I would bet a hundred bucks that the most-read story in the print edition of Saturday’s Kansas City Star was the one about the four young dipsticks who robbed a guy in Independence Wednesday night after the only girl in the group invited the victim — whom she knew — to meet him and have sex with her.

The story ran at the top of A4, which features local news.

There are two reasons this was probably the most-read story in the paper:

1) The defendants are white.

2) The perps were incredibly stupid.

The latter point always makes for a good read, and the former…well, let’s just say it’s not very often that you see four mugs shots of white people stripped under a crime story.

Three of the defendants look like they might be high-school students; two are 18 and one, the woman, is 19.

For the record, the defendants are Sydney M. Adams, the woman; Zachary A. Donahoo and Tristen W. Bishop, the 18-year-olds; and 23-year-old James T. Hunter. All four are charged with robbery and kidnapping.


As for the dumb-criminal dimension, like I said, the victim knew Adams, apparently very well. The story describes Adams as an “old friend” of the man she solicited.

So, if you’re planning a robbery — and you don’t intend to kill the victim — why would you solicit someone who knows you and can identify you? What would possibly make Adams think she and her compatriots could get away with it????

If you haven’t read the story, here’s what happened, in a nutshell: The guy arrives at the residence and Adams meets him wearing only a towel. She directs him to a bedroom, where he is confronted by the three guys, one of whom has a gun. They rob him, take him for a ride and release him. An Independence police officer spots him — he’s wearing only boxers and shoes — and interviews him. The gig is up.

Longtime Independence reporter Brian Burnes did a good job with the story — just played it straight and let the head-scratching facts carry it. Also deserving credit are the editors who decided to play the story prominently and strip the mug shots below the headline.


Too bad we don’t always see such good editorial judgment.

On Tuesday, The Star ran a three-paragraph under the headline “Kansas man gets four years for beheading man with guitar string.”

I don’t know if the story ran in a print edition. Bill Barnhart, a reader of the blog, called it to my attention.

Bill wrote: “The Star has been reporting about this guy that killed another man with a piano or guitar wire and was sentenced to only four years. How could something like that happen? It doesn’t seem right. Have you heard anything more about that one?”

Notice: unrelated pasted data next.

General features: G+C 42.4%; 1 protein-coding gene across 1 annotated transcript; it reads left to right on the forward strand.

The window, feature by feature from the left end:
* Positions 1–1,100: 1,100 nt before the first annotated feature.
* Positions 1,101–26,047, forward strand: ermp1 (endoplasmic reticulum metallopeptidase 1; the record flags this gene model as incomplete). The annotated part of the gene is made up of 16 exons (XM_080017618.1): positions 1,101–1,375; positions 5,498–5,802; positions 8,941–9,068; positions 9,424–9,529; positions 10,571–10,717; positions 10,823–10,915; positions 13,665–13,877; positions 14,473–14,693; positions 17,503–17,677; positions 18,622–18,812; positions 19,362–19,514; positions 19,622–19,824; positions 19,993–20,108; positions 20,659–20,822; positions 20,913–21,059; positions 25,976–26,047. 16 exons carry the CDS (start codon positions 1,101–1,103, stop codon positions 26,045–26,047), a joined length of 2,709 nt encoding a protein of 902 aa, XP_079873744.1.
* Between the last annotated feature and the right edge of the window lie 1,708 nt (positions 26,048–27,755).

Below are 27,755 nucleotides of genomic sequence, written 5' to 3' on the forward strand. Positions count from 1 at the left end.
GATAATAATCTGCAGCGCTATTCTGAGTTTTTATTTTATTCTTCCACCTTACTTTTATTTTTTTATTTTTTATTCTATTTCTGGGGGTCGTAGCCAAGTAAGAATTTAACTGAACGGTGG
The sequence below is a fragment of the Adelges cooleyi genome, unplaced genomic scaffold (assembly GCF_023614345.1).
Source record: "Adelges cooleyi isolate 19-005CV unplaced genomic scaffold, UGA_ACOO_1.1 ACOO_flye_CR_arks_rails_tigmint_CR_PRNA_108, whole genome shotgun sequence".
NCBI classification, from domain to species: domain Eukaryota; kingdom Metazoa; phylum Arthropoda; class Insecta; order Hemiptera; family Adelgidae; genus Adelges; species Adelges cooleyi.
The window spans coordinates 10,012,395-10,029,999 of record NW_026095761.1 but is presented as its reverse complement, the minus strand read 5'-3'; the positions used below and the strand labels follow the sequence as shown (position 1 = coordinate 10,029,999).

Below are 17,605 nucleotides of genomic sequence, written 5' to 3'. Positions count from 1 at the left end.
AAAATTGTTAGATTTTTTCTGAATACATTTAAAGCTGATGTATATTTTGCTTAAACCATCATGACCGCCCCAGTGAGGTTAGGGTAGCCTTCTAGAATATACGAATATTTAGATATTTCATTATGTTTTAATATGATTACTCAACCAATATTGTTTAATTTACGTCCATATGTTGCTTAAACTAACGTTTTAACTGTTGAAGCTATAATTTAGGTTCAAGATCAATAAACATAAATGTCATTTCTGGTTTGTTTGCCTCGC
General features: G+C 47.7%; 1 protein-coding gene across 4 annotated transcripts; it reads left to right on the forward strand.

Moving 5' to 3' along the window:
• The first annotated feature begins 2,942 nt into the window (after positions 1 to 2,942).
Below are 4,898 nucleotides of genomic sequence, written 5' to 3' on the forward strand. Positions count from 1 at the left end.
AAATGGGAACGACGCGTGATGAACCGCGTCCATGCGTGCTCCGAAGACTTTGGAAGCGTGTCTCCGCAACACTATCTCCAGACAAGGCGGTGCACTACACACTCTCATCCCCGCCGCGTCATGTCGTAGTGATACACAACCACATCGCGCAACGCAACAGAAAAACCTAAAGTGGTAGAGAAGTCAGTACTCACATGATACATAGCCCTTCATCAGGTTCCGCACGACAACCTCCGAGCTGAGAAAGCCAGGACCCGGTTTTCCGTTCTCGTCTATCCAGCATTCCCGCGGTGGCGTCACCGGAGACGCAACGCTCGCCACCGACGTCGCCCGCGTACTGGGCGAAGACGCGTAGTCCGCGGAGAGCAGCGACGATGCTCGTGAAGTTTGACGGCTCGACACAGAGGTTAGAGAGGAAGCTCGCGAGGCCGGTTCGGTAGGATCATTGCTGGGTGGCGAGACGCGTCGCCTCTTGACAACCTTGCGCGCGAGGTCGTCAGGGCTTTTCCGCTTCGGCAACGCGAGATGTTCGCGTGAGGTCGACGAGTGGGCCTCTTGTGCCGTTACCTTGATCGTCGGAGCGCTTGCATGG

Great question.

When I got to checking, I found The Star’s three-paragraph story, which The Star picked up from the Associated Press.

The story, out of Lyndon, KS, about 20 miles south of Topeka, said a man named James Paul Harris, 30, was sentenced Monday in Osage County District Court for involuntary manslaughter in the death of 49-year-old James Gerety. It went on to say that Harris originally was charged with first-degree murder but pleaded no contest to the reduced charge in December.

The Star’s version of the AP story gave no indication whatsoever why the charge was drastically reduced and why Harris got only four years.

But when I Googled the AP story, I found a couple of versions that offered more information. One key sentence that The Star omitted said the prosecution was hamstrung by ‘credibility issues’ with a major witness.

That sheds a little light on the issue, but not much. I got the full story on the website of the Topeka Capital-Journal, which had sent a reporter to Lyndon to do an in-depth story. The story included these paragraphs:

The prosecutor’s office accepted the plea to the less serious homicide charge of involuntary manslaughter because prosecuting James Gerety’s slaying as a premeditated first-degree murder faced challenges, Osage County Attorney Brandon Jones said.

Other than a portion of the victim’s skull, prosecutors didn’t have the victim’s body, the murder weapon hadn’t been recovered, not all the prosecution witnesses were available, and prosecutors faced “credibility issues” with a major witness, Jones said.

“It was going to be a tough case to prosecute,” Jones said.

That explains why the prosecutor was willing to accept a plea bargain with a four-year sentence in a gruesome case.